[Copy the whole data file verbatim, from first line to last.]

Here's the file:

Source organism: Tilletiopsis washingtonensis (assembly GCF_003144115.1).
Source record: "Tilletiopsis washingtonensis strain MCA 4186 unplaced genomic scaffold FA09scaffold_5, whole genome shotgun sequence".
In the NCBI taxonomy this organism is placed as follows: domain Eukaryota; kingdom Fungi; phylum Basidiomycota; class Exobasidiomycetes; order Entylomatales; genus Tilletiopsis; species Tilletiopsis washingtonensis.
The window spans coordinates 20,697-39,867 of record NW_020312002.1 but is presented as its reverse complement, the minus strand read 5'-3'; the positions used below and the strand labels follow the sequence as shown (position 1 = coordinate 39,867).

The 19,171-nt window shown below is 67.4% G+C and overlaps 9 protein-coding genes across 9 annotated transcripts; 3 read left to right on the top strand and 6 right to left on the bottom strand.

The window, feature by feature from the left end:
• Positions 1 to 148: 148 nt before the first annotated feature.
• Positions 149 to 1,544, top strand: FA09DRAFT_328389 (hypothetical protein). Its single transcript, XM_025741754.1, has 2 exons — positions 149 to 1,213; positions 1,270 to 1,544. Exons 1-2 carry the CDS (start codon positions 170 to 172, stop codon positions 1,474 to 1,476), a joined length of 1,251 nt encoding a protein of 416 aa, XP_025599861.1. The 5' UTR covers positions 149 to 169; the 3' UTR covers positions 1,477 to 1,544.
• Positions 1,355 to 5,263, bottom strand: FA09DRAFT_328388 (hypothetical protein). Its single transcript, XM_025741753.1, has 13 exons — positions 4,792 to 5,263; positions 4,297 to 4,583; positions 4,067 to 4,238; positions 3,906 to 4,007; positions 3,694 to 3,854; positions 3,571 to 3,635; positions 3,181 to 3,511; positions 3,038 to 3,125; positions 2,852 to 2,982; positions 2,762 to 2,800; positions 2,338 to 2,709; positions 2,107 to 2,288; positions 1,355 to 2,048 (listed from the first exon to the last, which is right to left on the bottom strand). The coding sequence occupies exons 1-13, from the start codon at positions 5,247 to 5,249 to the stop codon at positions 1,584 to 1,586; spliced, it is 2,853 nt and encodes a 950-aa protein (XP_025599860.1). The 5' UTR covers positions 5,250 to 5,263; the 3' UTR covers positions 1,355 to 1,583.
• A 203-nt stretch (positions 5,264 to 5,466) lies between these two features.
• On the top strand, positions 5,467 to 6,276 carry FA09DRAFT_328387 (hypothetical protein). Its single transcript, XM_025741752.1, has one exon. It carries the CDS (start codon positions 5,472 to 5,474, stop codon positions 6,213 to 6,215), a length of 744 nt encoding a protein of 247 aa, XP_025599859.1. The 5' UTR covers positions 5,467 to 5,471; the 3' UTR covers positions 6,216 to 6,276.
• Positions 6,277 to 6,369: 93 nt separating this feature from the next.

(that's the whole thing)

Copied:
Source organism: Tilletiopsis washingtonensis (assembly GCF_003144115.1).
Source record: "Tilletiopsis washingtonensis strain MCA 4186 unplaced genomic scaffold FA09scaffold_5, whole genome shotgun sequence".
In the NCBI taxonomy this organism is placed as follows: domain Eukaryota; kingdom Fungi; phylum Basidiomycota; class Exobasidiomycetes; order Entylomatales; genus Tilletiopsis; species Tilletiopsis washingtonensis.
The window spans coordinates 20,697-39,867 of record NW_020312002.1 but is presented as its reverse complement, the minus strand read 5'-3'; the positions used below and the strand labels follow the sequence as shown (position 1 = coordinate 39,867).

The 19,171-nt window shown below is 67.4% G+C and overlaps 9 protein-coding genes across 9 annotated transcripts; 3 read left to right on the top strand and 6 right to left on the bottom strand.

The window, feature by feature from the left end:
• Positions 1 to 148: 148 nt before the first annotated feature.
• Positions 149 to 1,544, top strand: FA09DRAFT_328389 (hypothetical protein). Its single transcript, XM_025741754.1, has 2 exons — positions 149 to 1,213; positions 1,270 to 1,544. Exons 1-2 carry the CDS (start codon positions 170 to 172, stop codon positions 1,474 to 1,476), a joined length of 1,251 nt encoding a protein of 416 aa, XP_025599861.1. The 5' UTR covers positions 149 to 169; the 3' UTR covers positions 1,477 to 1,544.
• Positions 1,355 to 5,263, bottom strand: FA09DRAFT_328388 (hypothetical protein). Its single transcript, XM_025741753.1, has 13 exons — positions 4,792 to 5,263; positions 4,297 to 4,583; positions 4,067 to 4,238; positions 3,906 to 4,007; positions 3,694 to 3,854; positions 3,571 to 3,635; positions 3,181 to 3,511; positions 3,038 to 3,125; positions 2,852 to 2,982; positions 2,762 to 2,800; positions 2,338 to 2,709; positions 2,107 to 2,288; positions 1,355 to 2,048 (listed from the first exon to the last, which is right to left on the bottom strand). The coding sequence occupies exons 1-13, from the start codon at positions 5,247 to 5,249 to the stop codon at positions 1,584 to 1,586; spliced, it is 2,853 nt and encodes a 950-aa protein (XP_025599860.1). The 5' UTR covers positions 5,250 to 5,263; the 3' UTR covers positions 1,355 to 1,583.
• A 203-nt stretch (positions 5,264 to 5,466) lies between these two features.
• On the top strand, positions 5,467 to 6,276 carry FA09DRAFT_328387 (hypothetical protein). Its single transcript, XM_025741752.1, has one exon. It carries the CDS (start codon positions 5,472 to 5,474, stop codon positions 6,213 to 6,215), a length of 744 nt encoding a protein of 247 aa, XP_025599859.1. The 5' UTR covers positions 5,467 to 5,471; the 3' UTR covers positions 6,216 to 6,276.
• Positions 6,277 to 6,369: 93 nt separating this feature from the next.